But while American political history illustrates that Democrats may not have anything to worry about right now, it also suggests that opposition is not a viable long-term strategy. This is what Erikson was getting at when he mentioned that it’s more important for the “in-party” to have a compelling message; to hold onto power in American politics, the majority party must convince disaffected Americans that they should vote for the incumbent, even if their lives haven’t tangibly improved throughout the party’s tenure. This can be a difficult task, considering that the opposition party has free reign to make bold promises that cannot be evaluated against a recent record—simply because they haven’t been in power.

Thus, it is exceedingly likely that Democrats will need to develop a stronger pitch if they are to regain (and maintain) control of Washington in the ensuing election cycles. To do so, they’ll need to escape the positive feedback loop that defines their current existence, wherein an absence of a strong message brings about party division, and party division makes it even harder to develop a strong message.

Where to begin?

Jon Favreau has some ideas. Throughout his podcast, “The Wilderness,” he talks about how Democrats can craft a powerful identity by standing up for the working class. In Chapter 6, “The Big We,” Favreau explains that Democrats cannot only rely on expanding the electorate and bringing new voters into the political process. They also have to win back some of the non-college educated white voters that made up 34% of the Obama coalition—many of which jumped onto the Trump train in 2016. To these ends, Democrats should look to restore their once-strong relationship with labor unions, and take steps to distance themselves from Wall-Street. This will help the party shift its focus back to the people, and demonstrate that it is not beholden to special interests.

Favreau also mentions that healthcare is “one of those issues where you’re seeing a lot more consensus between folks on the left and the center left,” with the majority of party-members supporting “Medicare for All.” Indeed, with 70% of Democrats expressing support in a recent poll conducted by The Hill, it seems advisable for Democrats to define their identity around healthcare and other areas of agreement. It also follows logically that Democrats should shy away from more divisive intra-party debates, like abolishing ICE, wherein the party is evenly split.

But in a broader sense, Favreau argues that for Democrats to develop a convincing pitch and build a winning majority, they’ll have to stand up for what they believe in. Instead of abandoning its commitment to racial and social justice, the Democratic party should seek out the non-college educated white voters that are “less likely to be driven by racial resentment, and more likely to support things like raising the minimum wage, abortion rights, and same sex marriage,” he says. Appealing to this group— “the 25% of Obama-Trump voters that still identify as Democrats”—will allow candidates across the country to present a single, powerful message, rather than a disjointed and inconsistent one.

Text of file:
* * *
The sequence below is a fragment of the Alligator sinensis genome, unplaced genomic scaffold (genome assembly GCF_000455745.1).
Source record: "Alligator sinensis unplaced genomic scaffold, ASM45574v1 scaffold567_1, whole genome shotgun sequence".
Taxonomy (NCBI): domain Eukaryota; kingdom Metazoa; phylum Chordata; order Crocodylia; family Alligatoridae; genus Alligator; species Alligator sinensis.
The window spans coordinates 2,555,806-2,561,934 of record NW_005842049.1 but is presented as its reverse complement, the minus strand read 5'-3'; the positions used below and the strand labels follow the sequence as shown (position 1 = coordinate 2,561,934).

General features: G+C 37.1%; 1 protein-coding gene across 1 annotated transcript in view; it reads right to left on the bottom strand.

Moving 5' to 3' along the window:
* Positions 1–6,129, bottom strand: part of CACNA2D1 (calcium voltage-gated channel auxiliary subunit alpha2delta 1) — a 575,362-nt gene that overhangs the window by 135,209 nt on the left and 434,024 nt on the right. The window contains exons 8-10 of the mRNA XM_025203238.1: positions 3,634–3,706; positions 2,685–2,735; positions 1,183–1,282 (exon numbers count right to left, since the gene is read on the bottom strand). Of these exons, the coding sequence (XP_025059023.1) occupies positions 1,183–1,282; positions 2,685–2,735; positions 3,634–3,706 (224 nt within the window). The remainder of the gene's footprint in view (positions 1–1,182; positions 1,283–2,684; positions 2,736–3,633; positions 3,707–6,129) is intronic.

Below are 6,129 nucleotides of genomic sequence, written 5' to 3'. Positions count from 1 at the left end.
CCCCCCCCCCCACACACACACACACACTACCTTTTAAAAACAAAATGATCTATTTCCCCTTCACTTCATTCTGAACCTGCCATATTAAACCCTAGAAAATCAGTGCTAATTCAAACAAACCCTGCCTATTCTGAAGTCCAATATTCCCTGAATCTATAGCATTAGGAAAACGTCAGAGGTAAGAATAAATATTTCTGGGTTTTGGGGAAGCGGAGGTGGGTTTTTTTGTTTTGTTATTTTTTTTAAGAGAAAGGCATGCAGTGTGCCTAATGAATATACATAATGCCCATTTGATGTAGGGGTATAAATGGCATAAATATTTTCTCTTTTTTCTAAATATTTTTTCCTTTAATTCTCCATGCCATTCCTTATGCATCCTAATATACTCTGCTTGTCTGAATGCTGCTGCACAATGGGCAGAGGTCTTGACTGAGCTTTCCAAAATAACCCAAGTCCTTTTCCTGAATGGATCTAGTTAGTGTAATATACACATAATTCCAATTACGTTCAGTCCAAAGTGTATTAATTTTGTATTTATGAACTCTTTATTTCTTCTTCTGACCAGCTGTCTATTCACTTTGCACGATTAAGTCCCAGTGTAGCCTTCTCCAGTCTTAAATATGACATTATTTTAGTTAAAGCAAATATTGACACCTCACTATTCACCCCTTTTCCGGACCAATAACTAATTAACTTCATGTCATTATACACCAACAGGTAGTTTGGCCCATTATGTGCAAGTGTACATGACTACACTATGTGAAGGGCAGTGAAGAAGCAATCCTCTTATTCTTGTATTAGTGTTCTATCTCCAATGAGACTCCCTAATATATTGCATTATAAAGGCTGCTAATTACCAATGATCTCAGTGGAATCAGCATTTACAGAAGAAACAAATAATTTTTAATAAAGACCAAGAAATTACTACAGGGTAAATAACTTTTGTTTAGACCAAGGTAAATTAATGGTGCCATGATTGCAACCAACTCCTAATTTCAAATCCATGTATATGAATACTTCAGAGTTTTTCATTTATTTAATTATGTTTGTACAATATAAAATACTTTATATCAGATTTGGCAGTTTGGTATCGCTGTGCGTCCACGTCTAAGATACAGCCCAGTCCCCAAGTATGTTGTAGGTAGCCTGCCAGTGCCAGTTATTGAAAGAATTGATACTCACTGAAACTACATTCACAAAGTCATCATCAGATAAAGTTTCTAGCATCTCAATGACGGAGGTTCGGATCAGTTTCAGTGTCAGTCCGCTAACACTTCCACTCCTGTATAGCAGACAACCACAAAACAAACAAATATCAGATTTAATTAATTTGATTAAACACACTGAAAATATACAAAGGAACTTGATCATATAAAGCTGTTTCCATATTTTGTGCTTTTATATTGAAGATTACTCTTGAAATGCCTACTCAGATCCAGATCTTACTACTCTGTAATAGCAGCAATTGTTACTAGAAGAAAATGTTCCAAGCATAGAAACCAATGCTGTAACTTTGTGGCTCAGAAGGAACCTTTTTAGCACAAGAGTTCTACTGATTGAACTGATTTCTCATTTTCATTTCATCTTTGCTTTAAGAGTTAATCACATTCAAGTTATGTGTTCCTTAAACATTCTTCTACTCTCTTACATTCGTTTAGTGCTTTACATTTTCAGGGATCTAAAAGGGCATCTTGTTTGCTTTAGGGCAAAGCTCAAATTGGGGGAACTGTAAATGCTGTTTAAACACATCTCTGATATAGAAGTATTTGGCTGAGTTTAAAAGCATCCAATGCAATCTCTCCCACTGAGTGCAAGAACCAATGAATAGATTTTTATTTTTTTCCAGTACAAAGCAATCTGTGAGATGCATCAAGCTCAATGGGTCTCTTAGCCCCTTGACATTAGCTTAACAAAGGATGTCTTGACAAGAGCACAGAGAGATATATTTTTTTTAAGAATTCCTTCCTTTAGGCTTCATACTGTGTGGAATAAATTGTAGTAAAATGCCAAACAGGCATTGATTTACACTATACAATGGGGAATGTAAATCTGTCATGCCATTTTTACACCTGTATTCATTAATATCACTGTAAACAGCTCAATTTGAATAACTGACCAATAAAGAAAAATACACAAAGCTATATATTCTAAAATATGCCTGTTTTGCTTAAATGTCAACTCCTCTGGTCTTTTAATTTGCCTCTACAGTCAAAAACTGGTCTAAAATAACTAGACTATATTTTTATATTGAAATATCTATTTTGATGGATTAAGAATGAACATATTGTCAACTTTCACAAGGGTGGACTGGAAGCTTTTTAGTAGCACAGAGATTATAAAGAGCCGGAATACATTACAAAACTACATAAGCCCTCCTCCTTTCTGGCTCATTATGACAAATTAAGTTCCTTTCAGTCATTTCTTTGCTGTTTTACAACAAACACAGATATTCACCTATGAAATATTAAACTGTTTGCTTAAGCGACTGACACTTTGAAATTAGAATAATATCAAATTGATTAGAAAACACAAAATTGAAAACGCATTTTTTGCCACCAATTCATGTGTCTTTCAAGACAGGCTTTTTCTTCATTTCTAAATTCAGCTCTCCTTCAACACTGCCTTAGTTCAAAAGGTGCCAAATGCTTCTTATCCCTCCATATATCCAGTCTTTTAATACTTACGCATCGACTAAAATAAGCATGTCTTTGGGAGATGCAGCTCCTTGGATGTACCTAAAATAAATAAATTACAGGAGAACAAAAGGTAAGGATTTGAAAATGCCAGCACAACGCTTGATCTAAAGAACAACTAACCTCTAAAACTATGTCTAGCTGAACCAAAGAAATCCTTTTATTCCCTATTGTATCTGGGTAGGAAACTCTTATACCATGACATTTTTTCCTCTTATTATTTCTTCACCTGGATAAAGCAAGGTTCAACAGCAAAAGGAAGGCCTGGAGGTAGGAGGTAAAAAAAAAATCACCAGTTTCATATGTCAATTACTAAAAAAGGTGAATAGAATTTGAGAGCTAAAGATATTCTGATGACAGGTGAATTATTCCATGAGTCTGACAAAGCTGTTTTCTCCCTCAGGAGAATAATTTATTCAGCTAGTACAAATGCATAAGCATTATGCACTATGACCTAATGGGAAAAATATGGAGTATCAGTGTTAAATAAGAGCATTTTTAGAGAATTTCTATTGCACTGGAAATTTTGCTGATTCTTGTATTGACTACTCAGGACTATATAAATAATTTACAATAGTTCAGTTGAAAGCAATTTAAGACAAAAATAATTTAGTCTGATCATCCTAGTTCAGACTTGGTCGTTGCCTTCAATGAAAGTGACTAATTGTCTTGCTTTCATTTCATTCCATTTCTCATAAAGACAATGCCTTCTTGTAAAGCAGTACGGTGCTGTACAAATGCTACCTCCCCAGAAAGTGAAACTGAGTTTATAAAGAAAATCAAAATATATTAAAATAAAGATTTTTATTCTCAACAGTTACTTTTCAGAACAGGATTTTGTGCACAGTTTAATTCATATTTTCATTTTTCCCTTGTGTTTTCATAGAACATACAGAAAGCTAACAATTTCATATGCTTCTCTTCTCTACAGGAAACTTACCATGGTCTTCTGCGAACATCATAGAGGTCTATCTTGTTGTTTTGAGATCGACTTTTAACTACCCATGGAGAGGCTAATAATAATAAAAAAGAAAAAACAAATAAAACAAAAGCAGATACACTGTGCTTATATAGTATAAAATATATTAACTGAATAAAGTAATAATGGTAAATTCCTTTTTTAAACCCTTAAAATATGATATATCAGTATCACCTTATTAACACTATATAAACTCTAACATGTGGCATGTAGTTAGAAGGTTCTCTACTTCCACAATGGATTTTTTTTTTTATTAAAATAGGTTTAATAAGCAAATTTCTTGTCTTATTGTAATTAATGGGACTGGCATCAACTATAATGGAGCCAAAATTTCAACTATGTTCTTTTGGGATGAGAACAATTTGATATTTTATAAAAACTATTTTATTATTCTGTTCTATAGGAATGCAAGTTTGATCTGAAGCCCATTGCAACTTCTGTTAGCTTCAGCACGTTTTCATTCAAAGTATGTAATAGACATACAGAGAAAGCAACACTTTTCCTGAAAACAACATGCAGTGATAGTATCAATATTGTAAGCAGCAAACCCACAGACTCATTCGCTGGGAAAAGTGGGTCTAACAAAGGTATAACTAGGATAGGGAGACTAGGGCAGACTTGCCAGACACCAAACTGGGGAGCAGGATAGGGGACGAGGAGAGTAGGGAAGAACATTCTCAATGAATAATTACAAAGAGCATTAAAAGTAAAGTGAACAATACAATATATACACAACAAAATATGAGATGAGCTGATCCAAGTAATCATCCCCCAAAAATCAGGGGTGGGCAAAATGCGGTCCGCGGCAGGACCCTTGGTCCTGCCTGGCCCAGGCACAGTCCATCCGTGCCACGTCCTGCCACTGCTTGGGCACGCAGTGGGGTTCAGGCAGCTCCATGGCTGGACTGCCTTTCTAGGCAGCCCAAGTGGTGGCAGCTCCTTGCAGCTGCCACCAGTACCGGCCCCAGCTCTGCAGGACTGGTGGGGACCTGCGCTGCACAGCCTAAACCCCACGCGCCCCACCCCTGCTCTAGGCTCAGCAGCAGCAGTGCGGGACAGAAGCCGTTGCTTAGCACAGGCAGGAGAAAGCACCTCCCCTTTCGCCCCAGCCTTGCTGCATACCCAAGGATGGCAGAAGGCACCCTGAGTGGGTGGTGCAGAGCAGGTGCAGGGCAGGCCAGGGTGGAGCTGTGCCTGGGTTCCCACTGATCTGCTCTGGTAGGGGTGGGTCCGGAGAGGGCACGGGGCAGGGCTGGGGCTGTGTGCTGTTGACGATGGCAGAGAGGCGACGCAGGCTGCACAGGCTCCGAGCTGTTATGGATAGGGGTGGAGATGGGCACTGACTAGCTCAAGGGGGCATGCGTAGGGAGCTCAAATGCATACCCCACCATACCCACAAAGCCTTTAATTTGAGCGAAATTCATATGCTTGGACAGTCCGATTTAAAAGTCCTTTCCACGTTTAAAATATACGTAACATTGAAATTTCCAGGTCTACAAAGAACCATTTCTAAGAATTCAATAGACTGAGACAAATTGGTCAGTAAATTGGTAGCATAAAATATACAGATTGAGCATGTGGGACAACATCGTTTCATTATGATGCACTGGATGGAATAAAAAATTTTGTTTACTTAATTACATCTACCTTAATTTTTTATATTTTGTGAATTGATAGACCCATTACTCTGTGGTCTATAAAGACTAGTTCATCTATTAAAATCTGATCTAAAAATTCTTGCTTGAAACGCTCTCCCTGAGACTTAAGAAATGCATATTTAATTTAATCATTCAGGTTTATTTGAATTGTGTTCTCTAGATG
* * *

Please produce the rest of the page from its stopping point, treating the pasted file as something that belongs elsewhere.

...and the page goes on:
In the event that Democrats do win back governing majorities in 2018, 2020 and beyond, they’ll need to learn some of these lessons. Opposition alone cannot hold together the New Deal coalition, which carried FDR to victory in four consecutive presidential elections, and ensured Democratic control of the House for all but four years from 1933 to 1995. Once the anti-Trump resistance movement is over, Democrats will have to stand up and explain to the American people why they deserve to control the federal government.

The good news for Democrats is that they’re already off to a pretty good start. In Texas, challenger Beto O’Rourke is running a boldly progressive campaign, believing he can convince the dark-red Lone Star state to vote for him without compromising his values and pandering to social conservatives. Championing his authenticity, O’Rourke has substantiated a populist message by rejecting corporate PAC money and demonstrating loud and clear that his only motive is to represent his constituents in the US Senate. Whether or not O’Rourke succeeds in 2018, he has proven that Democrats can be competitive in all parts of the country, regardless of perceived demographic constraints.

The idea that Democrats shouldn’t have to speak out of both ends of their mouths to win elections is also something I heard from Professor Erikson. “Maybe Democrats in 2016 could have argued with Trump if they thought he was being a demagogue on things like trade,” he said. “Instead of saying ‘we don’t like trade either,’ they could have argued the point—argued what they believed.”